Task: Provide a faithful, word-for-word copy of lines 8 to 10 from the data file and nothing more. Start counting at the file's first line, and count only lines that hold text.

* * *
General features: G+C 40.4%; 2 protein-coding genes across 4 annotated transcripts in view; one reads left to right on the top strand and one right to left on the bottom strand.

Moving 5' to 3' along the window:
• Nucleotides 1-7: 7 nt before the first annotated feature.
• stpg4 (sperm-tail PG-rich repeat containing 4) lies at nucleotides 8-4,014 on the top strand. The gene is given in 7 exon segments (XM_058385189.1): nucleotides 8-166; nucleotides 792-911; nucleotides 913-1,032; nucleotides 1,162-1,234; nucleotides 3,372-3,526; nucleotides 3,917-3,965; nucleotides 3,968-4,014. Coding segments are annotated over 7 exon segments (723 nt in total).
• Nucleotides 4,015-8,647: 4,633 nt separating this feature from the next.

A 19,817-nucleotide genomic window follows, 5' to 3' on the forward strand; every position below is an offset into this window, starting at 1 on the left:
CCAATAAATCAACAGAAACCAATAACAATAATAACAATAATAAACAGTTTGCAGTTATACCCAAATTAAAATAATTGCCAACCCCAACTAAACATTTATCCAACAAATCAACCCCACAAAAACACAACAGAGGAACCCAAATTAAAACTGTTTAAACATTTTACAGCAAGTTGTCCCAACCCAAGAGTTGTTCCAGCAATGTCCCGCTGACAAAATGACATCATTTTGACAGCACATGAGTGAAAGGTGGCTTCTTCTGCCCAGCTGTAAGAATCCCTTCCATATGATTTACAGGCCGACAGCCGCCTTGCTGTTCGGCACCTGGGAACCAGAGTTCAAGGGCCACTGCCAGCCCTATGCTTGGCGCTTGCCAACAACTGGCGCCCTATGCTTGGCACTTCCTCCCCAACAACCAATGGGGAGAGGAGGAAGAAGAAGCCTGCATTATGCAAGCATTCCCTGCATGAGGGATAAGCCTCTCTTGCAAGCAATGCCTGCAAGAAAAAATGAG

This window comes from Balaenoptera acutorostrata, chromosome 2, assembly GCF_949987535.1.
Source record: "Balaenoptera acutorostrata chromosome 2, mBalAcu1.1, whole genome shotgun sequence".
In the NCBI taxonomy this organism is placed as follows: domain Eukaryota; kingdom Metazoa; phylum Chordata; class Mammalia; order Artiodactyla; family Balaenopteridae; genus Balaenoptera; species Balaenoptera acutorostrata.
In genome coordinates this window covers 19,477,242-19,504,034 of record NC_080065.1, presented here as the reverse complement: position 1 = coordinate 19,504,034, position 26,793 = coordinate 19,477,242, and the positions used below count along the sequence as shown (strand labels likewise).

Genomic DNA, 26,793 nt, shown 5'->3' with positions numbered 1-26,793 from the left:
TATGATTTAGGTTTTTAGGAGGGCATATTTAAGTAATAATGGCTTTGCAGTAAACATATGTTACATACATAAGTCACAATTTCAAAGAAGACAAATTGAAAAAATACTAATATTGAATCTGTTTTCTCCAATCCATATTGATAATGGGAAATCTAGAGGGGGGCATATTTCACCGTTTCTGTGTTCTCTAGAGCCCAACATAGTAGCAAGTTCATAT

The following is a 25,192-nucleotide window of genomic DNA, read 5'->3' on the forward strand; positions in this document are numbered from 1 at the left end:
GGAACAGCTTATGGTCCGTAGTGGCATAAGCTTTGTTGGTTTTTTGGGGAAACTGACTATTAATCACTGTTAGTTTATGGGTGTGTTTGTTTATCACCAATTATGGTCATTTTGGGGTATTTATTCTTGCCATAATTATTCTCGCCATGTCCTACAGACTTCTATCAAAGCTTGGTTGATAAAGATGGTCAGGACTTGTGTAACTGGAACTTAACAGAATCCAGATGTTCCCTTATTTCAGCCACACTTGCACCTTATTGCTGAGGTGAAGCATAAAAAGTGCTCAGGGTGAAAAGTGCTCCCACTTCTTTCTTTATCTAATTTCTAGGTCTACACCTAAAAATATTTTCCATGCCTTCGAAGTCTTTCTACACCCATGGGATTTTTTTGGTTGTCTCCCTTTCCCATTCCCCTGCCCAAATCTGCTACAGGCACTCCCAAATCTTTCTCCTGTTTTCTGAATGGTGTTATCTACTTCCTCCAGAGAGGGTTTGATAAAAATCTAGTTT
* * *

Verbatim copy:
This window comes from Balaenoptera acutorostrata, chromosome 2, assembly GCF_949987535.1.
Source record: "Balaenoptera acutorostrata chromosome 2, mBalAcu1.1, whole genome shotgun sequence".
In the NCBI taxonomy this organism is placed as follows: domain Eukaryota; kingdom Metazoa; phylum Chordata; class Mammalia; order Artiodactyla; family Balaenopteridae; genus Balaenoptera; species Balaenoptera acutorostrata.